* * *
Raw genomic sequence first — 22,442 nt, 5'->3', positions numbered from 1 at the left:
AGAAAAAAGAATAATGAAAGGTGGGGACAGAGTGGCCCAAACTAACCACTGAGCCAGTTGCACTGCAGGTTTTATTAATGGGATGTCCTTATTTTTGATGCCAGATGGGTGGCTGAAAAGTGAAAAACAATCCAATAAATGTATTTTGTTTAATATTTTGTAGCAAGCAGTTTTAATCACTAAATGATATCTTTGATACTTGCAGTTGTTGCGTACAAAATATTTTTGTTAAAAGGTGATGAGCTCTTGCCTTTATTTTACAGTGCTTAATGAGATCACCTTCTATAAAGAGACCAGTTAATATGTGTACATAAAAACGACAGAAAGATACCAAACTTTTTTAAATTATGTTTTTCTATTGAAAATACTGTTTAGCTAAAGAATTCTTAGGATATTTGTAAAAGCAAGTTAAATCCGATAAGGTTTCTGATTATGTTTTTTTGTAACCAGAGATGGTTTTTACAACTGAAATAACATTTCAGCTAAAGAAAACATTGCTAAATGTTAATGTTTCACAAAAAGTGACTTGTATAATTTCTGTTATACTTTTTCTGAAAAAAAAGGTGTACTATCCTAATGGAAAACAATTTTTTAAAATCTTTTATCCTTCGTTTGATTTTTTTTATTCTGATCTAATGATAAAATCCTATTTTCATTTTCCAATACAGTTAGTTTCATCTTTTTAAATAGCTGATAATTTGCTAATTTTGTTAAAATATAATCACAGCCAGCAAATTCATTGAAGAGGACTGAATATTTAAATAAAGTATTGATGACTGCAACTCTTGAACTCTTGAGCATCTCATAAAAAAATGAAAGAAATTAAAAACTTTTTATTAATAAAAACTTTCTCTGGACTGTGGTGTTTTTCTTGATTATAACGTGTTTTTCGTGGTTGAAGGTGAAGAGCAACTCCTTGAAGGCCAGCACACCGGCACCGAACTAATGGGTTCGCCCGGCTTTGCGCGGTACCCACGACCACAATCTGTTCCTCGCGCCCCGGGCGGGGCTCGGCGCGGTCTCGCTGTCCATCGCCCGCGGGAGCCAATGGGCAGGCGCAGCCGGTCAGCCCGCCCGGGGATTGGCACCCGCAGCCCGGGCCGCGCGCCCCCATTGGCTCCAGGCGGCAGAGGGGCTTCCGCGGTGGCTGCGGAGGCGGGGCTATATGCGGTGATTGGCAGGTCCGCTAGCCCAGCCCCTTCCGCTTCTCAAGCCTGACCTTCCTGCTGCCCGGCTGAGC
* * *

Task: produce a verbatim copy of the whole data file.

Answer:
Raw genomic sequence first — 22,442 nt, 5'->3', positions numbered from 1 at the left:
AGAAAAAAGAATAATGAAAGGTGGGGACAGAGTGGCCCAAACTAACCACTGAGCCAGTTGCACTGCAGGTTTTATTAATGGGATGTCCTTATTTTTGATGCCAGATGGGTGGCTGAAAAGTGAAAAACAATCCAATAAATGTATTTTGTTTAATATTTTGTAGCAAGCAGTTTTAATCACTAAATGATATCTTTGATACTTGCAGTTGTTGCGTACAAAATATTTTTGTTAAAAGGTGATGAGCTCTTGCCTTTATTTTACAGTGCTTAATGAGATCACCTTCTATAAAGAGACCAGTTAATATGTGTACATAAAAACGACAGAAAGATACCAAACTTTTTTAAATTATGTTTTTCTATTGAAAATACTGTTTAGCTAAAGAATTCTTAGGATATTTGTAAAAGCAAGTTAAATCCGATAAGGTTTCTGATTATGTTTTTTTGTAACCAGAGATGGTTTTTACAACTGAAATAACATTTCAGCTAAAGAAAACATTGCTAAATGTTAATGTTTCACAAAAAGTGACTTGTATAATTTCTGTTATACTTTTTCTGAAAAAAAAGGTGTACTATCCTAATGGAAAACAATTTTTTAAAATCTTTTATCCTTCGTTTGATTTTTTTTATTCTGATCTAATGATAAAATCCTATTTTCATTTTCCAATACAGTTAGTTTCATCTTTTTAAATAGCTGATAATTTGCTAATTTTGTTAAAATATAATCACAGCCAGCAAATTCATTGAAGAGGACTGAATATTTAAATAAAGTATTGATGACTGCAACTCTTGAACTCTTGAGCATCTCATAAAAAAATGAAAGAAATTAAAAACTTTTTATTAATAAAAACTTTCTCTGGACTGTGGTGTTTTTCTTGATTATAACGTGTTTTTCGTGGTTGAAGGTGAAGAGCAACTCCTTGAAGGCCAGCACACCGGCACCGAACTAATGGGTTCGCCCGGCTTTGCGCGGTACCCACGACCACAATCTGTTCCTCGCGCCCCGGGCGGGGCTCGGCGCGGTCTCGCTGTCCATCGCCCGCGGGAGCCAATGGGCAGGCGCAGCCGGTCAGCCCGCCCGGGGATTGGCACCCGCAGCCCGGGCCGCGCGCCCCCATTGGCTCCAGGCGGCAGAGGGGCTTCCGCGGTGGCTGCGGAGGCGGGGCTATATGCGGTGATTGGCAGGTCCGCTAGCCCAGCCCCTTCCGCTTCTCAAGCCTGACCTTCCTGCTGCCCGGCTGAGC